Building a home automation system – Power control (Part 3)

Just got myself a RFXtrx433 USB transceiver from RFXcom. It’s a tiny box which allows you the communicate with a wide range of home automation hardware that uses the 433 MHz band, check out the impressive list of supported hardware on their website. There is one store in Norway that sell these, and guess what, it’s in Strandgaten here in Bergen (walking distance) – http://www.smarthus.info/

There’s a guy named Kevin that have been working a nodejs library for it, available here: node-rfxcom. He’s made support for events and triggering of most of the protocols – it’s is under active development at the moment. It works quite well here for lighting2 equipment (Nexa / Home Easy based). I added support for lighting1 events (ARC – older protocol – uses code wheel), since it seems that Nexa still sell some equipment using this (the single wall button in my case).

So far I’m only using cheap Nexa plug-in modules and wall buttons, which seem to work well enough, but the plug-in modules aren’t exactly pretty. A lot of the lighting in my apartment is also hard-wired (halogen spots in the roof, no sockets), so sooner or later I’m going to have to get some real built in modules. This has to be done by a certified electrician and I want to be sure that I go for the right technology. I got a tip that insteon is planning on releasing european modules soon(tm), these are mesh-networked (bonus!). And since every receiver is also a sender/repeater I’m hoping they can be queried: “Hello lighting module A, what is your current dimming level?”

Anyway, I have the RFX unit up and running as a service on my home automation message bus now, so now it’s finally possible to subscribe for events from transmitters (ex: wall switch) and send orders to receivers (ex: plug in modules connected to lights). Subscribing to the coffee-machine and turning it off after 60 minutes, or turning off several lights/appliances if the last-man-out button near the exit door is pressed can now be done by:

Gist – 3923421

Now I need to find some suitable PIR (passive infra-red) motion sensors to use with the system, and also try to research which in wall technology to go for in the future – so that I can control more of the lighting here at home.

Flocking / Synchronization

There are a few behaviors in nature that seems really advanced, impressive and organic, that actually can be simulated on a computer using only a few simple rules. One of them is flocking – the “formation”-flying of birds or movement of schools of fish. There’s an old algorithm/simulation by Craig Reynolds called Boids (often used in screensavers and even used for modeling the flying bats in batman) that explains this pretty well. Make a few objects that react to their neighborhood according to the following three simple rules:

  • Separation – try to stay at least x units away from all neighbours.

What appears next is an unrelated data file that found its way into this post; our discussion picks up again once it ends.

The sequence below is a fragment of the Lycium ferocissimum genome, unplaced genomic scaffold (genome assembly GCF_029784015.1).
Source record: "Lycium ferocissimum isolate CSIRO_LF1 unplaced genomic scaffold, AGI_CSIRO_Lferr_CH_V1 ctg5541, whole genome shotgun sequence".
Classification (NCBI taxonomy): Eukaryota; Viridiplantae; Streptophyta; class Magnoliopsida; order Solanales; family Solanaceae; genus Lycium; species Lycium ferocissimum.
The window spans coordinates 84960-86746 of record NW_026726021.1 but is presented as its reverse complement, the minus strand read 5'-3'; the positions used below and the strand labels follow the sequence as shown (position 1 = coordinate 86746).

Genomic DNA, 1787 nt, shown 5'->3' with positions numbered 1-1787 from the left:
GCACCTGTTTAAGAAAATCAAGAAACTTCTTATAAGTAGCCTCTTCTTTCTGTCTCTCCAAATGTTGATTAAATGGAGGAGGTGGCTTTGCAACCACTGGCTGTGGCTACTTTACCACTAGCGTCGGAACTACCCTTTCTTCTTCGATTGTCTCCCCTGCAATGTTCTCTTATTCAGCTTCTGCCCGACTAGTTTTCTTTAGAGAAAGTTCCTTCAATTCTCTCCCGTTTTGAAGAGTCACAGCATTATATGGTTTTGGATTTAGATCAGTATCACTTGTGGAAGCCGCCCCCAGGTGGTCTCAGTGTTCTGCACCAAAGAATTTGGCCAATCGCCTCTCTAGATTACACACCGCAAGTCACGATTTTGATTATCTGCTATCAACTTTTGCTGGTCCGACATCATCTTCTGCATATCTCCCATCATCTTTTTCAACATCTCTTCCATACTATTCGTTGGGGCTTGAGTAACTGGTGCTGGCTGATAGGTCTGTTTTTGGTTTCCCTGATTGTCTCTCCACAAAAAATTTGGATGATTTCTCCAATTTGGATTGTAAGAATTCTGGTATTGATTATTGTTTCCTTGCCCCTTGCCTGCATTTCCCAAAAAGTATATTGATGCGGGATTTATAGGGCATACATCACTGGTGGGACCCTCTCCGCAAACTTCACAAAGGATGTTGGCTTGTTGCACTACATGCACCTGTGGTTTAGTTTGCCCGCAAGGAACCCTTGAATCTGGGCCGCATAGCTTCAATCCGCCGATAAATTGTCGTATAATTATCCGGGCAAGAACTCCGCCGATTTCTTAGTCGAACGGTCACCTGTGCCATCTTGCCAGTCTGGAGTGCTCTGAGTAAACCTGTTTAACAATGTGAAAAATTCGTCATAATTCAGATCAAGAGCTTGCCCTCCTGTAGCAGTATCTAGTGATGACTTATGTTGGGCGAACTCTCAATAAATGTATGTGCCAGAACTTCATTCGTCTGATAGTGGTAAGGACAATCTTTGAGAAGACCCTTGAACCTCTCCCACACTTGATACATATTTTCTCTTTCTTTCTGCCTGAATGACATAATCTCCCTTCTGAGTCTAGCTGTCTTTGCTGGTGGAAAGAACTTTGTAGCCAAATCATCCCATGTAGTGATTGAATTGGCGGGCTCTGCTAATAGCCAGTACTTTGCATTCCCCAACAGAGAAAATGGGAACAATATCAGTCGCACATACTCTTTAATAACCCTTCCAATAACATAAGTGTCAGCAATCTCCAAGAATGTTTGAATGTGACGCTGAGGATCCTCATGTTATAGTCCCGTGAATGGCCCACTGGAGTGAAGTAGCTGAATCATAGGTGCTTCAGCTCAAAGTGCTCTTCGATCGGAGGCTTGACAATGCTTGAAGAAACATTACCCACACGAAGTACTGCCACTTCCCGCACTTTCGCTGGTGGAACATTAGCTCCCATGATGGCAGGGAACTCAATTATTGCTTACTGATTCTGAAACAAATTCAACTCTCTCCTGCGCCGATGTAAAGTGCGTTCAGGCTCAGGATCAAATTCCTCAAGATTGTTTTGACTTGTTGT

• Alignment – try to match the average direction of your neighbours.
  • Cohesion – steer towards the center location of your neighbours.

Flocking in paper.js

Click on the image above for a live demo 🙂

Implement the rules and depending on how you weight them you quickly get behavior that looks impressively organic. Was bored the other evening, and my coding fingers are itching since I’ve barely gotten to do any programming at work these last months – the meeting/planning vs programming ratio is through the roof. So I did a quick implementation for shits and giggles. Check it out here: http://goo.gl/eY8KY (or click the image above). I have no idea if it works with all browsers, but works with chrome at least.

There’s also a decent TED talk on the subject:

What’s it going to be used for? Notting really, but might be useful to know if I ever get to chance to program a large army of hunter killer robots with swarm capability.

The Shell – zsh, dotfiles, etc.

I decided to go for zsh again (instead of bash) as a default shell not that long ago. I’ve used it on and off before, it’s really powerful, but takes a lot of configuration to get access to all the nice features it offers. Whenever i reinstalled or changed computers I usually just returned to the de-facto bash shell.

These days configuration/plugin/themes collections like oh-my-zsh and the more recent fork prezto makes it really easy to get a a fully functional and good looking zsh up and running real quick. Git clone oh-my-zsh or prezto, activate the plugins you’re after and you got it 🙂

Zsh syntax highlighting

There are a few external plugins I really like as well – for example zsh-syntax-highlighting seen above. Clone and add to plugin list as describes. It offers similar shell syntax highlighting as the fish shell.

Oh, and the theme used above is from agnoster. Pretty minimal while giving a lot of information – using the powerline fonts (a series of patched fonts – a favorite among many vim users.) They’ve added pretty symbols to indicate things like branches, background jobs, root, etc. Looks a bit messy below, but that’s mostly because i wanted to try to show as many features as possible in the least amount of space.